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Pharmacare not a priority for most Canadians

Getty Images iStockphoto Participants in Léger's survey were asked to name their top two health care priorities. Only 18% responded that the federal government should prioritize creating a new single-payer universal pharmacare program.

As the Liberals and New Democrats negotiate what form the future national pharmacare plan should take, a new poll suggests that this bill is not at the top of the list of priorities for most Canadians.

Participants in Léger's survey were asked to name their top two health care priorities. Only 18% responded that the federal government should prioritize creating a new universal, single-payer pharmacare program.

Increased funding to reduce surgical wait times, building more long-term care facilities, and expanding mental health services have raised significantly more money support, i.e. 36%, 32% and 30% respectively.

“All this comes before the universal single-payer drug insurance plan,” says Léger executive vice-president Christian Bourque. It is not at the top of the list of priorities for Canadians. »

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The polling firm Léger conducted the online survey of 1,622 Canadians from Friday to Sunday. Online surveys cannot have a margin of error because they are not considered truly random samples.

As part of their agreement with the New Democratic Party (NDP), the Liberals promised to pass pharmacare legislation that would serve as the basis for a national pharmacare plan by the end of 2023.

The survey shows that 53% of respondents were unaware of the plans of Justin Trudeau's government.

As part of the deal, the New Democrats said they would support the minority government in key votes in the House of Commons in exchange for progress on NDP priorities, such as pharmacare.< /p>

However, the two parties were unable to agree on the wording of the bill before the House of Commons adjourned for the holiday period.< /p>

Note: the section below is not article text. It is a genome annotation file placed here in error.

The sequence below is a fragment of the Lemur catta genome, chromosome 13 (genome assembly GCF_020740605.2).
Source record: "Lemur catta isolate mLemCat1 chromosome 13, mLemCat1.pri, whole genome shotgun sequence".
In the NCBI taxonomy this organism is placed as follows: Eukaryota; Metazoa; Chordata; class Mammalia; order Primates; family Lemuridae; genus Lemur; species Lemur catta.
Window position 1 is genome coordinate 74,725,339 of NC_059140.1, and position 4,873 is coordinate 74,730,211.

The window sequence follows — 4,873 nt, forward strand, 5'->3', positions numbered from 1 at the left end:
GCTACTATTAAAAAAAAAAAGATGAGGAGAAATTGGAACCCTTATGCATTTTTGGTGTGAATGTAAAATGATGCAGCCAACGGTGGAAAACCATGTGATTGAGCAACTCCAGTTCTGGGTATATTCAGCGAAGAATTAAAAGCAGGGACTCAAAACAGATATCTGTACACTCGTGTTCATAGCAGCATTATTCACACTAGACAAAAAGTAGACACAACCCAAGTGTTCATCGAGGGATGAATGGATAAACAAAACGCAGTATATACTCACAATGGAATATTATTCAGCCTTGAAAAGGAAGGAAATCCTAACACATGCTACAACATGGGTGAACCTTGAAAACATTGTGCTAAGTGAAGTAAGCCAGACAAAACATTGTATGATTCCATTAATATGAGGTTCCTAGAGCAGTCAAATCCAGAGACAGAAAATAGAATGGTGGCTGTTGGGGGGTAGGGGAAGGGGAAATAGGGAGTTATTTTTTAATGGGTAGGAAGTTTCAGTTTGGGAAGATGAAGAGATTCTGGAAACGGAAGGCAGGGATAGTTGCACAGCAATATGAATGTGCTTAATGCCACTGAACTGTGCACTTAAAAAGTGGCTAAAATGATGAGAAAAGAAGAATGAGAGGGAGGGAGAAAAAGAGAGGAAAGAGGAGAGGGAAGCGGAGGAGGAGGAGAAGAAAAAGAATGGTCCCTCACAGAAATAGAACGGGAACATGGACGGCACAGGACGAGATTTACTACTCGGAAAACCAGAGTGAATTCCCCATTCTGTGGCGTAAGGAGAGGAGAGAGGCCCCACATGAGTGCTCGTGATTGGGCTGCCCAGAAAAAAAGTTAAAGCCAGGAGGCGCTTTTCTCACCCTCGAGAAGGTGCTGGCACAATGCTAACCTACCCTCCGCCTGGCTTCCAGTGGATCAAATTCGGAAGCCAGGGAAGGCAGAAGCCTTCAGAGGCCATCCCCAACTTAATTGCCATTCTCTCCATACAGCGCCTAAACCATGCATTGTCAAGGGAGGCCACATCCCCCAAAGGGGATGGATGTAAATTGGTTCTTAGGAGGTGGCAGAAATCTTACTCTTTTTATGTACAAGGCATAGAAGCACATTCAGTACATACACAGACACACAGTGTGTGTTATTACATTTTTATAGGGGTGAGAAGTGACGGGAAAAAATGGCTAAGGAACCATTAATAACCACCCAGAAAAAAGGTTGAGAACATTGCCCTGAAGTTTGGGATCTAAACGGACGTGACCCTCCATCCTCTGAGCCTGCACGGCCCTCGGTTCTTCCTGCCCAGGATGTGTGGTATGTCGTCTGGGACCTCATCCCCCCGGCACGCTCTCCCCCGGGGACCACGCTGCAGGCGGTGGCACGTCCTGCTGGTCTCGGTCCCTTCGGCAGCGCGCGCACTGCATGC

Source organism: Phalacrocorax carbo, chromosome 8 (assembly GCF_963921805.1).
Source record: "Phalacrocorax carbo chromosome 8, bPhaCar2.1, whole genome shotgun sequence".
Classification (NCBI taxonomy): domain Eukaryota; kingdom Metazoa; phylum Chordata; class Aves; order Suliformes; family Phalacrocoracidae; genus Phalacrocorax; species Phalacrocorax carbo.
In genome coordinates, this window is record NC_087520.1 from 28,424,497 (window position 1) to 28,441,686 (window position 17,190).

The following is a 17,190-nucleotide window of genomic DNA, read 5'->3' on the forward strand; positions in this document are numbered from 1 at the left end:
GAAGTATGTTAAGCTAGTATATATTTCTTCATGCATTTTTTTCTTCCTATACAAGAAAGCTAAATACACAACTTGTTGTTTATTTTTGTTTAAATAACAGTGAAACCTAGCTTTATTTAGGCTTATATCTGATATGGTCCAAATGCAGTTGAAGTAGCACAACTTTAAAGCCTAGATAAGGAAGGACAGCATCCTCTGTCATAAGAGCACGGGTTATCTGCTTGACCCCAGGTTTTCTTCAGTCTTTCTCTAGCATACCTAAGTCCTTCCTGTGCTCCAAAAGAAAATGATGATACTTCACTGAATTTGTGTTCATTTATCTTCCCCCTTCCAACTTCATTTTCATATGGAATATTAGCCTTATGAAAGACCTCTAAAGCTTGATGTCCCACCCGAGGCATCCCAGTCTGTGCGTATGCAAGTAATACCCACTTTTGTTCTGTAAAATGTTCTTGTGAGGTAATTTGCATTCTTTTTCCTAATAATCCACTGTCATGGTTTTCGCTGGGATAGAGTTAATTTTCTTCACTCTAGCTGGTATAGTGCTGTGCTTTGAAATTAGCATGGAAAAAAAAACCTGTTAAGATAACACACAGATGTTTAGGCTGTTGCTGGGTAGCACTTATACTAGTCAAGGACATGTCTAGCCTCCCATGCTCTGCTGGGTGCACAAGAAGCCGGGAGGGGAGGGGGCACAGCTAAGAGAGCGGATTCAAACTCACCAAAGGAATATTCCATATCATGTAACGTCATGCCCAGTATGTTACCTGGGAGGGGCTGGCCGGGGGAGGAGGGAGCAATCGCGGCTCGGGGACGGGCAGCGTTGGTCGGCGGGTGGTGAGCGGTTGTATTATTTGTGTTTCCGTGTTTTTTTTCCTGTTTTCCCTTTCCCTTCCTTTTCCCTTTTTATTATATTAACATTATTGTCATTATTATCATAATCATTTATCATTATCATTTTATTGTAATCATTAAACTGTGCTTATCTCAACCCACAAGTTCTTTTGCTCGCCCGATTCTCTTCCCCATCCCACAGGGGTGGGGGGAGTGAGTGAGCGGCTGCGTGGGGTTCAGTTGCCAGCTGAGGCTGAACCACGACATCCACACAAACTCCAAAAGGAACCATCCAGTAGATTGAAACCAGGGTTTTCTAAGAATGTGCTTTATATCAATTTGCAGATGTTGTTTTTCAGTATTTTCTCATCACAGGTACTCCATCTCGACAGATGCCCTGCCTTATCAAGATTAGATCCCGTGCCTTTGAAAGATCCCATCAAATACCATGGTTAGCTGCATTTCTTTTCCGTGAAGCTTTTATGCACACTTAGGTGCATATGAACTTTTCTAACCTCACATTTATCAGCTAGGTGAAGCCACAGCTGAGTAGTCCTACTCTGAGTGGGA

So they agreed on a new deadline, March 1, for the Liberals to table a bill.

The main sticking point appears to be the NDP's insistence on a universal single-payer system, which was the model recommended by Canada's Advisory Council on the Implementation of a National Health Plan. 'drug insurance in 2019.

Federal Health Minister Mark Holland has also repeatedly spoken about the need for the government to be fiscally prudent.

Not totally closed to the idea

Of those surveyed, only 22% indicated that a new drug plan should replace the basic one they receive from their employer.

44% of respondents favor a plan that would provide coverage to people without drug coverage, seniors, and people earning less than $90,000 a year.

“This is probably due, to some extent, to the fact that two out of three Canadians have private health insurance, either themselves or through their spouse,” says Mr. Bourque.

While there does not appear to be overwhelming support for a national pharmacare plan, there is also no outright opposition to the idea, fact note the Léger representative.

Only 17% of respondents said a new pharmacare plan should not be a priority for the government. Even among respondents who intend to vote for the Conservative Party, opposition to the regime is relatively weak.

“If we look at the Conservatives' electoral base, only 23% of them say they don't want any part of the pharmacare plan,” says Mr. Bourque.

“So if there was some form of pharmacare, I think that would be good news for a majority of Canadians,” he adds.

Voting intentions

Even if the Liberals and New Democrats agree on the wording of a pharmacare bill, there is no guarantee that the government will move forward with a national pharmacare plan. immediate drug coverage.

The bill is essential to secure the support of the NDP and avoid an election before the vote scheduled for 2025.

This is all the more important for the political future of the government since the Conservatives have far surpassed the Liberals in the polls this year.

Léger found in his latest poll that support for Pierre Poilievre's troops has decreased slightly in recent weeks.

Among decided voters, 38% of respondents said they would vote Conservative if a federal election were held at the time of the poll. This is down from 40% of respondents at the end of November.

But the Conservatives maintain a considerable lead over the Liberals (28%) and the New Democrats (18%).

Teilor Stone

By Teilor Stone

Teilor Stone has been a reporter on the news desk since 2013. Before that she wrote about young adolescence and family dynamics for Styles and was the legal affairs correspondent for the Metro desk. Before joining Thesaxon , Teilor Stone worked as a staff writer at the Village Voice and a freelancer for Newsday, The Wall Street Journal, GQ and Mirabella. To get in touch, contact me through my teilor@nizhtimes.com 1-800-268-7116